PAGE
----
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Government urges more info on kids’ apps


The FTC is especially aggressive protecting the privacy rights of children.

Who is monitoring the apps that kids use on their phones? The government complained Feb. 16 that software companies producing games and other mobile applications aren’t telling parents what personal information is being collected from kids and how companies are using it.

Apps could quietly be collecting a child’s location, phone number, call logs, and lists of friends, said a report by the Federal Trade Commission (FTC). The FTC blamed the companies that make the apps, and the online stores that sell them, for failing to explain where that information might be recorded, for how long, and who would have access to it.

“As gatekeepers of the app marketplace, the app stores should do more,” the report said. “This recommendation applies not just to Apple and Google, but also to other companies that provide a marketplace for kids’ mobile apps.”

Apple declined to comment on the FTC report. Google, which created the Android software, said it has an “industry-leading permission system” that tells consumers what data an app can access and requires user approval before installation. “Additionally, we offer parental controls and best practices for developers to follow when designing apps that handle user data,” Google said in a statement.

For more safety & security information, see:

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The FTC report signals a renewed interest by federal regulators who could pursue legal action against companies they accuse of violating the Children’s Online Privacy Protection Act, or COPPA. The law bans collecting and disclosing personal information for children under 13 without their parents’ consent.

The FTC is especially aggressive protecting the privacy rights of children. Last year, a mobile app developer paid $50,000 to settle FTC charges that it violated the children’s privacy law.

That company, W3 Innovations, doing business as Broken Thumbs Apps, developed and distributed apps for the iPhone and iPod that allowed users to play games and share information online, according to the FTC. Several of the apps, including “Emily’s Girl World” and “Emily’s Dress Up,” were directed at children and encouraged them to eMail their comments, the commission’s complaint said. The FTC said the company collected and maintained thousands of eMail addresses from users of the apps.

The new FTC report does not identify any of the apps or software vendors that were part of its survey, which began last year. Using the word “kids,” the government searched Apple’s App Store and the Android Market and examined promotions for apps for word, math, and number games and entertainment purposes. Most said they were for children. Prices ranged from free to about $10. The FTC said it found almost no relevant disclosures about data collection practices or information sharing on Apple’s service and only minimal information on just three of the Android promotion pages.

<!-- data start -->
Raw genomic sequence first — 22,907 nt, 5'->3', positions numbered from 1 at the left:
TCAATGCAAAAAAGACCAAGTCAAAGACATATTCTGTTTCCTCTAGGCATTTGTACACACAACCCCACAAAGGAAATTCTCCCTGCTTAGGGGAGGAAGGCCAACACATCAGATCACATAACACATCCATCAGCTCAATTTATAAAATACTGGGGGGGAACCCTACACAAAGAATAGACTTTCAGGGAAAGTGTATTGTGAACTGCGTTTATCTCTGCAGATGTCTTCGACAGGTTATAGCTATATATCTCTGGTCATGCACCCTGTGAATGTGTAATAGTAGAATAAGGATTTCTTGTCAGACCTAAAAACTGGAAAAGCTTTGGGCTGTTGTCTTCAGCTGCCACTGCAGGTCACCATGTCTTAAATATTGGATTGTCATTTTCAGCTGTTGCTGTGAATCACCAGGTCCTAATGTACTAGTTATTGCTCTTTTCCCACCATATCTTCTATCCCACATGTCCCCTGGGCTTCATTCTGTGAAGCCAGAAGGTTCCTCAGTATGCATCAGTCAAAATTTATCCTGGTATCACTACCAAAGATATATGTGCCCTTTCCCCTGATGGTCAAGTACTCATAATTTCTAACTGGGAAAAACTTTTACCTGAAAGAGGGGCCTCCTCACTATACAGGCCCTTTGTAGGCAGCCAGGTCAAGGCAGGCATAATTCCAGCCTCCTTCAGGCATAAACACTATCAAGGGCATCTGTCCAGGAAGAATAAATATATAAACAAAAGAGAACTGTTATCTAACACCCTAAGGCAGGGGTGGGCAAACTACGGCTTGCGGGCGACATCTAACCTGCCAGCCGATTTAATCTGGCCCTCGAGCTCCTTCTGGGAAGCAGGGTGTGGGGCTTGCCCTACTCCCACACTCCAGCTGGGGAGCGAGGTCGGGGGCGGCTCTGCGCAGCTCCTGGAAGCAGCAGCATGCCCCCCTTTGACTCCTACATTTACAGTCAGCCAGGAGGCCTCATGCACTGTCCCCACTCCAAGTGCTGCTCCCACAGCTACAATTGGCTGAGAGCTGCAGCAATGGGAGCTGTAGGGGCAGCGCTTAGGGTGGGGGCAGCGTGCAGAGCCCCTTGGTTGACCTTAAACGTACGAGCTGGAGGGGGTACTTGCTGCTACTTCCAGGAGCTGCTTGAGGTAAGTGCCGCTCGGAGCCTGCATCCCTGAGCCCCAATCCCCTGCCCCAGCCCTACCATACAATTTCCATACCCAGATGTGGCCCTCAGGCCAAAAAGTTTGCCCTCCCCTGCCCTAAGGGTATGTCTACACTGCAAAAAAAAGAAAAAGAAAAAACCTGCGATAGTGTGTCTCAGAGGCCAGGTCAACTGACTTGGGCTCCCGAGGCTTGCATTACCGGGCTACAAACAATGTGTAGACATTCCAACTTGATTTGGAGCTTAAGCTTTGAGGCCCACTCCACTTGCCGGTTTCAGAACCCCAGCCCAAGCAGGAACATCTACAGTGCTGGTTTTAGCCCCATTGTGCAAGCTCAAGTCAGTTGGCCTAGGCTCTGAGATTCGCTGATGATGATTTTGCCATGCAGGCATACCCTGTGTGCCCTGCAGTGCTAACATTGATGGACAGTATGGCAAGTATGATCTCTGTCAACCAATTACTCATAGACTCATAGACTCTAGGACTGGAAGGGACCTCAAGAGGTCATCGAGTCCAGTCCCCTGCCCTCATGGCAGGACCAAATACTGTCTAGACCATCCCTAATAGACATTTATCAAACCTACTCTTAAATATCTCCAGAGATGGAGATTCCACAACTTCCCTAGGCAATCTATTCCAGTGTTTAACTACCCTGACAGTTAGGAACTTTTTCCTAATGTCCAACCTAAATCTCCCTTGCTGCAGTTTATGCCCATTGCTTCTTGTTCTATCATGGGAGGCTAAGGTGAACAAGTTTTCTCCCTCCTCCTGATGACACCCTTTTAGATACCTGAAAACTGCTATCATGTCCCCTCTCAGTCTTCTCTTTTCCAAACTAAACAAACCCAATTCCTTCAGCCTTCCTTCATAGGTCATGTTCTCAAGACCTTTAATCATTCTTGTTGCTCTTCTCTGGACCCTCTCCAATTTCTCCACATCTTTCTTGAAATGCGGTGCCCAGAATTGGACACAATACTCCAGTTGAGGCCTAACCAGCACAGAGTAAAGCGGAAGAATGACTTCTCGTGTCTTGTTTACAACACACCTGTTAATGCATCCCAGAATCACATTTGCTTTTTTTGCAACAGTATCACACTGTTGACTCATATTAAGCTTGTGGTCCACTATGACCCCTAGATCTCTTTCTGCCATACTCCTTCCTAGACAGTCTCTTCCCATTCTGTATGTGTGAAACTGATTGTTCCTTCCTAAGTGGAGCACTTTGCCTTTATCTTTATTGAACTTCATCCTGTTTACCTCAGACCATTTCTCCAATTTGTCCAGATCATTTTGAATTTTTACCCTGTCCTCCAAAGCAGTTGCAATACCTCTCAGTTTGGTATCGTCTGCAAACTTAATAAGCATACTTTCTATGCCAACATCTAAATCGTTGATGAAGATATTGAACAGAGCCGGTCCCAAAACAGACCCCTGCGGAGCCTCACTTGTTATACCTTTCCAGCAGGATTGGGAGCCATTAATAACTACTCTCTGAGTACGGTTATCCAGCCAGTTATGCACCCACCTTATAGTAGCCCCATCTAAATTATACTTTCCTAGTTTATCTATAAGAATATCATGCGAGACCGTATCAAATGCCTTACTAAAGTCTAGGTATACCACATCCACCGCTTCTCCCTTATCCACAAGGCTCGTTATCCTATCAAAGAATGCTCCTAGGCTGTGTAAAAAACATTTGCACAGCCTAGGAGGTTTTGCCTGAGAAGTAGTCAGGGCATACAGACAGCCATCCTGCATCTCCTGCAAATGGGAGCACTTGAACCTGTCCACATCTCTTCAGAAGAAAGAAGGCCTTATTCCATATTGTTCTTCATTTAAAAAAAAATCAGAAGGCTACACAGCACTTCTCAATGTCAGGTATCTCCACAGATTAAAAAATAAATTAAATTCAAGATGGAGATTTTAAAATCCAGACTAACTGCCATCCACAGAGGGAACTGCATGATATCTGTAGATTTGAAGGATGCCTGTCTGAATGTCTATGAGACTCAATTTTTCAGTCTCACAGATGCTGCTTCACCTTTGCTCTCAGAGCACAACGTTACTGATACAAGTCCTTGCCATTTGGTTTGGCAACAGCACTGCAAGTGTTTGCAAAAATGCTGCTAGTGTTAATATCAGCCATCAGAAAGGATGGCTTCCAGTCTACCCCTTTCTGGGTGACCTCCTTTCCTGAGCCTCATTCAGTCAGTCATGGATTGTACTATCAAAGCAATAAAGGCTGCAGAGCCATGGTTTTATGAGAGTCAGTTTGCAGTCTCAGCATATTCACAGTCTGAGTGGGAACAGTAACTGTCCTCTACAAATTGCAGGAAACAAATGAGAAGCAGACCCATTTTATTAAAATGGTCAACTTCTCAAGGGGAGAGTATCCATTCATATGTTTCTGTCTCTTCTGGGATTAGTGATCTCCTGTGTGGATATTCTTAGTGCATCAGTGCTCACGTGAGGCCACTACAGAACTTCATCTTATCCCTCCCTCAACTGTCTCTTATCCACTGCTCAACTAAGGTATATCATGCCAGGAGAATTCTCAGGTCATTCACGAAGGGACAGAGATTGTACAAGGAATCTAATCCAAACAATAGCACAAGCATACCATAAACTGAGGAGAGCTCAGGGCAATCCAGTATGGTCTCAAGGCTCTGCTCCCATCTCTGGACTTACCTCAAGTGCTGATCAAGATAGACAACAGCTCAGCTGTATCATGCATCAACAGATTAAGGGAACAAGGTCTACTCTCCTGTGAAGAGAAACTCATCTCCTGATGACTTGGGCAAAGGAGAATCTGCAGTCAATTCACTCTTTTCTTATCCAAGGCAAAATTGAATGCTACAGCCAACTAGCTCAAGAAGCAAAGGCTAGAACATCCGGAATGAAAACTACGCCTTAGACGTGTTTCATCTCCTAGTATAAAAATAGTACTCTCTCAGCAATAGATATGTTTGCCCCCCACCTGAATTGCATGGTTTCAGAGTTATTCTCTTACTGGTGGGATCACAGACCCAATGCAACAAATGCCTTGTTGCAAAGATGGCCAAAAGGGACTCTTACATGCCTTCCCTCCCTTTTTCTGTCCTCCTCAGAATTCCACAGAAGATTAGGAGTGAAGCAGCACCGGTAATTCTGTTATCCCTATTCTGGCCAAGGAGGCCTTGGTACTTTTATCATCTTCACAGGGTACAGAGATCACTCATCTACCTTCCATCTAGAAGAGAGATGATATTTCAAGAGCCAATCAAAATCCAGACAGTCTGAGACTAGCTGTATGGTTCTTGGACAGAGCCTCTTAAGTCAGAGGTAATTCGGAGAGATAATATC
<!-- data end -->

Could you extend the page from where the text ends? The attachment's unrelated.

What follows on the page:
Tessa Donner of Evansville, Ind., bought her teenage daughter a smart phone because she wanted to be sure she could reach her, especially in an emergency. But she didn’t know that the mobile apps her daughter is able to download to the phone could act as handheld spies.

“To know now that it could be unsafe, that is concerning,” she said.

Advocacy groups credited the FTC with drawing attention to a problem they said has grown as the market for mobile apps has exploded. In 2008, there were about 600 apps available to smart phone users, the FTC said, and now there are nearly 1 million that have been downloaded more than 28 billion times.

“There is almost no information on what data is being collected and how it is being shared,” said David Jacobs of the Electronic Privacy Information Center.

For more safety & security information, see:

Experts warn of a growing trend: Teen password sharing

High school cracks down on drugs by checking students’ text messages

Google search gets more personal, raises hackles

SAFE Center at eSchool News Online

The FTC said most Android apps require children to allow the software to access at least some services on the phone. The government report said Apple relies on its own review process to prevent apps from targeting minors for data collection but added, “The details of this screening process are not clear.”

Common Sense Media, a nonprofit group in San Francisco that studies children’s use of technology, said privacy is eroding as the mobile app industry grows. More than half of U.S. kids have access to smart phones, tablets, and other digital devices, said James Steyer, the group’s chief executive. But the mobile app industry, which includes developers, stores, and wireless carriers, are not providing the tools and information to monitor and protect a user’s privacy, Steyer said.

“While industry lobbyists are concerned about the burden that basic disclosure will place on mom and pop app developers,” Steyer said, “we’re worried about the burden for real moms and pops.”

The FTC urged app developers to describe clearly their data collection practices. Developers should also disclose whether the app connects with any social media services or includes advertisements, the government said.

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